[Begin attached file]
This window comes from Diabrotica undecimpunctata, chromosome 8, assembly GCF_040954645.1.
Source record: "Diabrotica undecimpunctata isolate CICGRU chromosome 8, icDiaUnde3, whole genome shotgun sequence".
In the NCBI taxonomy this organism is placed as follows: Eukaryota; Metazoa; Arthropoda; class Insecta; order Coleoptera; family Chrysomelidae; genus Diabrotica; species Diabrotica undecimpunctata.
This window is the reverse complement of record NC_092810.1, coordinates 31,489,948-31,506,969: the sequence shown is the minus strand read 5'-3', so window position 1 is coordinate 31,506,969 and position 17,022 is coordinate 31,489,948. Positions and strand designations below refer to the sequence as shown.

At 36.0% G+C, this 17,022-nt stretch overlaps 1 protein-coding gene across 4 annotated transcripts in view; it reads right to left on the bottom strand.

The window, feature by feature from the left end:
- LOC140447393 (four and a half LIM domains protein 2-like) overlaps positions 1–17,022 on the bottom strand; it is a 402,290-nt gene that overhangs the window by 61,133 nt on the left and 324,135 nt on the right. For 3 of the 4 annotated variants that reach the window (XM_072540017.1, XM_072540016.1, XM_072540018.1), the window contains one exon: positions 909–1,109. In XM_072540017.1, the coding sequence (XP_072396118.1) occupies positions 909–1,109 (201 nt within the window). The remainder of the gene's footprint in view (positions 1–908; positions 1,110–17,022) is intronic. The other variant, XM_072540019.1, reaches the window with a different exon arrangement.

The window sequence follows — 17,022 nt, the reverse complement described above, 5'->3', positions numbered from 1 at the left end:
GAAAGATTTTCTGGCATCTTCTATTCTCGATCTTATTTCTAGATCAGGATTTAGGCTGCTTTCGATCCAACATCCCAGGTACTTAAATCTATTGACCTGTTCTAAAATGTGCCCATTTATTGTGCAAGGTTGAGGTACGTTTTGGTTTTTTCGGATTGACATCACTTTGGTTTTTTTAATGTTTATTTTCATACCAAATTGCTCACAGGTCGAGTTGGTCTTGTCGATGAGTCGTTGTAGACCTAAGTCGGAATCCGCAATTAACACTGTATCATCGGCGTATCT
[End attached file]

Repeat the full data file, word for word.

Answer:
This window comes from Diabrotica undecimpunctata, chromosome 8, assembly GCF_040954645.1.
Source record: "Diabrotica undecimpunctata isolate CICGRU chromosome 8, icDiaUnde3, whole genome shotgun sequence".
In the NCBI taxonomy this organism is placed as follows: Eukaryota; Metazoa; Arthropoda; class Insecta; order Coleoptera; family Chrysomelidae; genus Diabrotica; species Diabrotica undecimpunctata.
This window is the reverse complement of record NC_092810.1, coordinates 31,489,948-31,506,969: the sequence shown is the minus strand read 5'-3', so window position 1 is coordinate 31,506,969 and position 17,022 is coordinate 31,489,948. Positions and strand designations below refer to the sequence as shown.

At 36.0% G+C, this 17,022-nt stretch overlaps 1 protein-coding gene across 4 annotated transcripts in view; it reads right to left on the bottom strand.

The window, feature by feature from the left end:
- LOC140447393 (four and a half LIM domains protein 2-like) overlaps positions 1–17,022 on the bottom strand; it is a 402,290-nt gene that overhangs the window by 61,133 nt on the left and 324,135 nt on the right. For 3 of the 4 annotated variants that reach the window (XM_072540017.1, XM_072540016.1, XM_072540018.1), the window contains one exon: positions 909–1,109. In XM_072540017.1, the coding sequence (XP_072396118.1) occupies positions 909–1,109 (201 nt within the window). The remainder of the gene's footprint in view (positions 1–908; positions 1,110–17,022) is intronic. The other variant, XM_072540019.1, reaches the window with a different exon arrangement.

The window sequence follows — 17,022 nt, the reverse complement described above, 5'->3', positions numbered from 1 at the left end:
GAAAGATTTTCTGGCATCTTCTATTCTCGATCTTATTTCTAGATCAGGATTTAGGCTGCTTTCGATCCAACATCCCAGGTACTTAAATCTATTGACCTGTTCTAAAATGTGCCCATTTATTGTGCAAGGTTGAGGTACGTTTTGGTTTTTTCGGATTGACATCACTTTGGTTTTTTTAATGTTTATTTTCATACCAAATTGCTCACAGGTCGAGTTGGTCTTGTCGATGAGTCGTTGTAGACCTAAGTCGGAATCCGCAATTAACACTGTATCATCGGCGTATCT